There is NO malware that infects or resides within the; BIOS, Motherboard or Video-card.
     
    David H. Lipman, Apr 30, 2010
    #7
  8. 1) Introducing your personal vendetta against PF whenever it suits you.
    2) Needlessly crossposting your posts, even when from within another's
    thread and transplanting posts from other places and posting off topic
    and getting too obsessed with having other people's personal information
    and practically *demanding* that others assuage any personal "hinky
    feeling" you may have and ... well ... that's enough for number two.
    Incompatible with what?
    ???

    Had this person posted here, there would have been opposing viewpoints
    voiced, I haven't visited that forum, so I don't know what went on
    there.
    There are user mode and kernel mode rootkits - how is that considered
    "outside" the OS?

    I might agree with *some* rootkits work from outside the OS (VM or
    hypervisor based perhaps?)
    There are many places to hide stuff, that doesn't mean it is code that
    can be invoked or otherwise executed.
    Usually, such tactics render the malware "headless" and as such it is
    not *active*.

    [...]
    Rootkit's used to be a collection of programs that an attacker could use
    to replace tools with trojanized versions - once having obtained root
    privileges. Now they are mostly just filter drivers to filter out
    information that is being made available to such tools.
    Why infect programs when you can install malware in a stealthed
    (filtered) condition?

    When you have the system as host, there is little reason to also use a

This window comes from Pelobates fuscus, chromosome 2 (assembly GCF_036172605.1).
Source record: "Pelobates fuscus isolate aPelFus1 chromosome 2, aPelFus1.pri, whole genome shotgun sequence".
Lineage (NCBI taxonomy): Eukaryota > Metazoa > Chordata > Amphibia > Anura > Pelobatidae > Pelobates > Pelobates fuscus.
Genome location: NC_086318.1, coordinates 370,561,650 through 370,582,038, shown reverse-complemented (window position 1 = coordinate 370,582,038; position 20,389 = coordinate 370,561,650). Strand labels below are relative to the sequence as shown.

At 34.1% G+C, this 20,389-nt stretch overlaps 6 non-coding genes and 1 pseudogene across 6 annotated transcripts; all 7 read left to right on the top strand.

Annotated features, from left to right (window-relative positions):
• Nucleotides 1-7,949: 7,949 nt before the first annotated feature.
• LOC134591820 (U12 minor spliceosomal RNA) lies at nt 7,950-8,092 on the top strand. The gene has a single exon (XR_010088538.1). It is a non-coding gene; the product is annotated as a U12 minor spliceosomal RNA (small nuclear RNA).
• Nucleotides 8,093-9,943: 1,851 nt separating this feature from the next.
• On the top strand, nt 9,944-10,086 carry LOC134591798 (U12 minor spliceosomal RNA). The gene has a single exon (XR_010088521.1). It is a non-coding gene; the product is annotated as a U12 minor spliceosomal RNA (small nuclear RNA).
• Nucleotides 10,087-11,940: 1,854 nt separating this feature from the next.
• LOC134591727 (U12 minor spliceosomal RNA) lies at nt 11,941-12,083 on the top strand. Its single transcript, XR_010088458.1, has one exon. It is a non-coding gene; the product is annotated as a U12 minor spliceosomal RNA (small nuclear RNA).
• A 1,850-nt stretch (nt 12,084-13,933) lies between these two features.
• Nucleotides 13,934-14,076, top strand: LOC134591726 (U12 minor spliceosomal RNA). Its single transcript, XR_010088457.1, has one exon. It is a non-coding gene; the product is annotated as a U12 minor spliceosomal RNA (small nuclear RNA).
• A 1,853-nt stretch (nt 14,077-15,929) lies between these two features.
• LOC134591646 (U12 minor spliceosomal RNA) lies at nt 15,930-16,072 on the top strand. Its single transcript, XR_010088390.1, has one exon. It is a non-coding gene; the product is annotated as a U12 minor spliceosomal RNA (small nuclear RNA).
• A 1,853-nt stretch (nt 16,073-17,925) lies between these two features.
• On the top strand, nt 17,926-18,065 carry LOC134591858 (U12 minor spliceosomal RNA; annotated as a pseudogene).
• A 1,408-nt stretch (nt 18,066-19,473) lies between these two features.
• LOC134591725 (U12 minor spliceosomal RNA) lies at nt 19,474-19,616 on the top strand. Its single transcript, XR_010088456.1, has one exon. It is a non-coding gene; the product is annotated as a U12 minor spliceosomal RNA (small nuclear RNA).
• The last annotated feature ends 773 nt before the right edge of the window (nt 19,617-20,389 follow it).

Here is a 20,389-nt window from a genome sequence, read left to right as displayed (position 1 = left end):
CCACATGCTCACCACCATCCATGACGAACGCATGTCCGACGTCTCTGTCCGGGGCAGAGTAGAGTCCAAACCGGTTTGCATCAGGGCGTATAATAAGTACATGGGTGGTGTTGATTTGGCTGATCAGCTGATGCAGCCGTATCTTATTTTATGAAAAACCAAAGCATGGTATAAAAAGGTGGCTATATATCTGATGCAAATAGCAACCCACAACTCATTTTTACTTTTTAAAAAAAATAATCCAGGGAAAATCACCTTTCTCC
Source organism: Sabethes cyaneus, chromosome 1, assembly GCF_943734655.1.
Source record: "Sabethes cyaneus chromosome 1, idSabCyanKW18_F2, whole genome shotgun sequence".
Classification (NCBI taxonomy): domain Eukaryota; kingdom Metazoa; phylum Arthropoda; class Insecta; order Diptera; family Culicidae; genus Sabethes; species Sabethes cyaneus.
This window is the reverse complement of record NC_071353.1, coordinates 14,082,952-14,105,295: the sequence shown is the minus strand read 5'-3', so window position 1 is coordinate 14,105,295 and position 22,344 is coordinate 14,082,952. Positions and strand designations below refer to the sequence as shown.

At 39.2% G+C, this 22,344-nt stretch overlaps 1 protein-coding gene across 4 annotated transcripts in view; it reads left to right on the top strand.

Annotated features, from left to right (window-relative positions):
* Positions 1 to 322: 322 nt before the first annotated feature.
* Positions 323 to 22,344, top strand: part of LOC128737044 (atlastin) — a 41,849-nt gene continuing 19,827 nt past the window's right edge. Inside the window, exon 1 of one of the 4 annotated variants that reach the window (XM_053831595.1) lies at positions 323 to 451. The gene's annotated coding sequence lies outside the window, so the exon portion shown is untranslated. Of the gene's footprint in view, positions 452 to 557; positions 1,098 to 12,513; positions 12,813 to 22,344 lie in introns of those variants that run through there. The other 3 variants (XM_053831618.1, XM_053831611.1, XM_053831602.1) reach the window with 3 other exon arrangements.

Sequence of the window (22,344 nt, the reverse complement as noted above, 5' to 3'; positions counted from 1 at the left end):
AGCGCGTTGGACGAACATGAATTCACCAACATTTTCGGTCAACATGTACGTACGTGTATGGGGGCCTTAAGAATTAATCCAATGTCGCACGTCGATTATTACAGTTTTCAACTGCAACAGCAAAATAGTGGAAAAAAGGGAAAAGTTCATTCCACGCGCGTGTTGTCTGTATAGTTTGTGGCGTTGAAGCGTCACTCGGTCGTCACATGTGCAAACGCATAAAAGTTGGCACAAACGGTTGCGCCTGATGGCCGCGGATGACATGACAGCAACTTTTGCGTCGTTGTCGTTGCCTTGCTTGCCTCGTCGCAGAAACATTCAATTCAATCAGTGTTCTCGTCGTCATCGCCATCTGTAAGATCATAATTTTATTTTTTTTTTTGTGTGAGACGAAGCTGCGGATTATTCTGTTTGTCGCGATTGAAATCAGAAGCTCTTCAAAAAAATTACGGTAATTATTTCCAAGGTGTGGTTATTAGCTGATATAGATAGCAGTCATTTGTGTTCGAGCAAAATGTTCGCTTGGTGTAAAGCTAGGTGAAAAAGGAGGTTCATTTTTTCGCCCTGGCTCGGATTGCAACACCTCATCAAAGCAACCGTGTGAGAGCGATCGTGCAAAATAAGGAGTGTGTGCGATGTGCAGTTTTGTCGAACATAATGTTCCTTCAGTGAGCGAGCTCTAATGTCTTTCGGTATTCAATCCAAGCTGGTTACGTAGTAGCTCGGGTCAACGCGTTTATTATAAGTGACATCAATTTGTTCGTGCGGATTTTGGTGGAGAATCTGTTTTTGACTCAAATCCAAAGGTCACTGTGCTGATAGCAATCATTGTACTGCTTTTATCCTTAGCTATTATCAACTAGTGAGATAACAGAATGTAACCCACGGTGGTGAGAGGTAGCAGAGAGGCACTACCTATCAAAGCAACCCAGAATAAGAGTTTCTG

program to host code.

    [...]
    There is room for "bad code" in those places. There may even be enough
    room for enough code to actually function as a starting point for the
    implementation of a rootkit (or other malicious functions). Having
    *only* a starting point is not enough to qualify it as a rootkit.
    A rootkit might also cease doing the cloaking if it detects that a
    rootkit detector is executing.

    [...]
    I'll just accept that as a fact, no need to go there.
    I'll agree that subversive code could hide in there, but that's a long
    way from saying a rootkit or virus could launch from there.

    [...]
     
    FromTheRafters, May 1, 2010
    #8
  9. From: "~BD~" <>


    | I cannot do that ...... and you know it!

    | However - that does *not* mean that it *doesn't* happen!

    You can't becuase there are none!

    While there are none, you are pushing FUD.
     
    David H. Lipman, May 1, 2010
    #9
  10. From: "~BD~" <>

    | To whom do you consider that I'm "pushing" Fear, Uncertainty and Doubt?

    | All I've *ever* been doing is asking questions!

    To all the readers of the x-posted news groups and all the http front-ends that access
    them.

    As for ...
    "In particular, do you agree that "Rootkits can also hide in the Firmware
    of Hardware Components, in the BIOS, Motherboard, Video-card EEPROM or
    Alternate Data Streams....." ?

    The part about Rootkits hiding in the Firmware of Hardware Components, in the BIOS,
    Motherboard, Video-card EEPROM has already been answered. You brought it up before, a few
    times, and you were told that it is incorrect. By you re-incarnating the subject matter
    you are introducing FUD as if what you had been previously told was not factual.

    As for ADS that is a whole different concept and is a way of hding a RootKit.
    http://en.wikipedia.org/wiki/Alternate_data_stream

    There is a kind of RootKit methodology that has been used, that was NOT even mentioned,
    and was used by the Gromozon malware family (which also used ADS) and was described quite
    well by Marco Guiliani of Prevx.

    Find that information and report back what that methodology is. That's worth discussing,
    not "In particular, do you agree that "Rootkits can also hide in the Firmware
    of Hardware Components, in the BIOS, Motherboard, Video-card EEPROM" shit.
     
    David H. Lipman, May 1, 2010
    #10
  11. From: "~BD~" <>


    | Let's deal with this part of your response first.

    | I have no personal vendetta against anyone.

    Person -- Robear Dyer